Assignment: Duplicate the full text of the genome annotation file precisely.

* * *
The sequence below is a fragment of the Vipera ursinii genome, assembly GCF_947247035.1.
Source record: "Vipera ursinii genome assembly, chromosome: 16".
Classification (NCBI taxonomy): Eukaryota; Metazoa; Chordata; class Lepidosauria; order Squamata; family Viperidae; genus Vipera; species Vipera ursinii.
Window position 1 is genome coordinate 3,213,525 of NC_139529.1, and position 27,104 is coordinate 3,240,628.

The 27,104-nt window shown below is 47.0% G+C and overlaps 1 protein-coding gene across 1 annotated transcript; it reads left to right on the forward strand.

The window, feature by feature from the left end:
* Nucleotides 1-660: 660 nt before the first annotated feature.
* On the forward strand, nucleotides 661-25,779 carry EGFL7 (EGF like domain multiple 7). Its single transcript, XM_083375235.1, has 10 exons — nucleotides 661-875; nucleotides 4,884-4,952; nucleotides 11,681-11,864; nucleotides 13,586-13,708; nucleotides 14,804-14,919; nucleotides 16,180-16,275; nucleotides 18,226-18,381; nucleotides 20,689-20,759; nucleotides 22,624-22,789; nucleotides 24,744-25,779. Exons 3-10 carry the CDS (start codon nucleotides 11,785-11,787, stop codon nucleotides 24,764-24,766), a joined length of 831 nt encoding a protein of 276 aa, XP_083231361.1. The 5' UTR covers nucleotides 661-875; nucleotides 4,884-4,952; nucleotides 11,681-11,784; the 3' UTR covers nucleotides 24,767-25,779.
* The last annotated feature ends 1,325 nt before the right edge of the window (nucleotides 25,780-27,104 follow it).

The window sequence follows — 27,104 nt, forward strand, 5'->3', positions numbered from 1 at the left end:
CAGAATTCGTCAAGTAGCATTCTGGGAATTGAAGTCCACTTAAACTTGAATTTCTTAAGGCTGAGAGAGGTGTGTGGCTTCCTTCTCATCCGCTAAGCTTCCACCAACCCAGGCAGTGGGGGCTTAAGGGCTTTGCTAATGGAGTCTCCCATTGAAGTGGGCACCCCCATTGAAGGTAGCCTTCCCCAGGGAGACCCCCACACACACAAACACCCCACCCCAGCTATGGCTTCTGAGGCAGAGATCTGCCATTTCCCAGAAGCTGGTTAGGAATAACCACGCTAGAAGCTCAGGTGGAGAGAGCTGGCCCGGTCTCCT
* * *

The sequence below is a fragment of the Vipera ursinii genome, assembly GCF_947247035.1.
Source record: "Vipera ursinii genome assembly, chromosome: 16".
Classification (NCBI taxonomy): Eukaryota; Metazoa; Chordata; class Lepidosauria; order Squamata; family Viperidae; genus Vipera; species Vipera ursinii.
Window position 1 is genome coordinate 3,213,525 of NC_139529.1, and position 27,104 is coordinate 3,240,628.

The 27,104-nt window shown below is 47.0% G+C and overlaps 1 protein-coding gene across 1 annotated transcript; it reads left to right on the forward strand.

The window, feature by feature from the left end:
* Nucleotides 1-660: 660 nt before the first annotated feature.
* On the forward strand, nucleotides 661-25,779 carry EGFL7 (EGF like domain multiple 7). Its single transcript, XM_083375235.1, has 10 exons — nucleotides 661-875; nucleotides 4,884-4,952; nucleotides 11,681-11,864; nucleotides 13,586-13,708; nucleotides 14,804-14,919; nucleotides 16,180-16,275; nucleotides 18,226-18,381; nucleotides 20,689-20,759; nucleotides 22,624-22,789; nucleotides 24,744-25,779. Exons 3-10 carry the CDS (start codon nucleotides 11,785-11,787, stop codon nucleotides 24,764-24,766), a joined length of 831 nt encoding a protein of 276 aa, XP_083231361.1. The 5' UTR covers nucleotides 661-875; nucleotides 4,884-4,952; nucleotides 11,681-11,784; the 3' UTR covers nucleotides 24,767-25,779.
* The last annotated feature ends 1,325 nt before the right edge of the window (nucleotides 25,780-27,104 follow it).

The window sequence follows — 27,104 nt, forward strand, 5'->3', positions numbered from 1 at the left end:
CAGAATTCGTCAAGTAGCATTCTGGGAATTGAAGTCCACTTAAACTTGAATTTCTTAAGGCTGAGAGAGGTGTGTGGCTTCCTTCTCATCCGCTAAGCTTCCACCAACCCAGGCAGTGGGGGCTTAAGGGCTTTGCTAATGGAGTCTCCCATTGAAGTGGGCACCCCCATTGAAGGTAGCCTTCCCCAGGGAGACCCCCACACACACAAACACCCCACCCCAGCTATGGCTTCTGAGGCAGAGATCTGCCATTTCCCAGAAGCTGGTTAGGAATAACCACGCTAGAAGCTCAGGTGGAGAGAGCTGGCCCGGTCTCCT